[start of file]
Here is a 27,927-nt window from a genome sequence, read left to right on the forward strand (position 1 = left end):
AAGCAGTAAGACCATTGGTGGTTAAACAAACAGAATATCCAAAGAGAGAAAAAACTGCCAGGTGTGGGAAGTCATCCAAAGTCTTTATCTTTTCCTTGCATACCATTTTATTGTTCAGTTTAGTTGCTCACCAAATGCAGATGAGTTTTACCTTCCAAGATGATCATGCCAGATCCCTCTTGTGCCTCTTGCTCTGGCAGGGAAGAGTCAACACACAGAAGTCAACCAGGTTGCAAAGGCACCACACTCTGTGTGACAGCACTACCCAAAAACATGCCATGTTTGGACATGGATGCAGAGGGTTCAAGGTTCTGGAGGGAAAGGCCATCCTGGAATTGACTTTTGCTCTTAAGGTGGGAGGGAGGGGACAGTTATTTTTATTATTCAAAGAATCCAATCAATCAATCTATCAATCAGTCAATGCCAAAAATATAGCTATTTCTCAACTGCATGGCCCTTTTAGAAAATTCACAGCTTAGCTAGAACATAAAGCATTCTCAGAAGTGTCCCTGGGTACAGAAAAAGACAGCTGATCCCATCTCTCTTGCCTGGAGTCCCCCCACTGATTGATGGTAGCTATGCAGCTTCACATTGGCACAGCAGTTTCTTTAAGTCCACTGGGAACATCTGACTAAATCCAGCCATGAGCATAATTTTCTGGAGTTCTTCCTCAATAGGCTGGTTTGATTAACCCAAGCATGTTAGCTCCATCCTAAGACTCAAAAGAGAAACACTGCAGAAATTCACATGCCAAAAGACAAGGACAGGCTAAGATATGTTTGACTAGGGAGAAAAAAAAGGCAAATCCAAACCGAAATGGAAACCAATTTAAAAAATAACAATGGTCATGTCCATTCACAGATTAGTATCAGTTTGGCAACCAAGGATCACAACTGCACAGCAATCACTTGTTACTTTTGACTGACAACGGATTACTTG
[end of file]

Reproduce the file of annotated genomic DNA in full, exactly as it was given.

Here is a 27,927-nt window from a genome sequence, read left to right on the forward strand (position 1 = left end):
AAGCAGTAAGACCATTGGTGGTTAAACAAACAGAATATCCAAAGAGAGAAAAAACTGCCAGGTGTGGGAAGTCATCCAAAGTCTTTATCTTTTCCTTGCATACCATTTTATTGTTCAGTTTAGTTGCTCACCAAATGCAGATGAGTTTTACCTTCCAAGATGATCATGCCAGATCCCTCTTGTGCCTCTTGCTCTGGCAGGGAAGAGTCAACACACAGAAGTCAACCAGGTTGCAAAGGCACCACACTCTGTGTGACAGCACTACCCAAAAACATGCCATGTTTGGACATGGATGCAGAGGGTTCAAGGTTCTGGAGGGAAAGGCCATCCTGGAATTGACTTTTGCTCTTAAGGTGGGAGGGAGGGGACAGTTATTTTTATTATTCAAAGAATCCAATCAATCAATCTATCAATCAGTCAATGCCAAAAATATAGCTATTTCTCAACTGCATGGCCCTTTTAGAAAATTCACAGCTTAGCTAGAACATAAAGCATTCTCAGAAGTGTCCCTGGGTACAGAAAAAGACAGCTGATCCCATCTCTCTTGCCTGGAGTCCCCCCACTGATTGATGGTAGCTATGCAGCTTCACATTGGCACAGCAGTTTCTTTAAGTCCACTGGGAACATCTGACTAAATCCAGCCATGAGCATAATTTTCTGGAGTTCTTCCTCAATAGGCTGGTTTGATTAACCCAAGCATGTTAGCTCCATCCTAAGACTCAAAAGAGAAACACTGCAGAAATTCACATGCCAAAAGACAAGGACAGGCTAAGATATGTTTGACTAGGGAGAAAAAAAAGGCAAATCCAAACCGAAATGGAAACCAATTTAAAAAATAACAATGGTCATGTCCATTCACAGATTAGTATCAGTTTGGCAACCAAGGATCACAACTGCACAGCAATCACTTGTTACTTTTGACTGACAACGGATTACTTG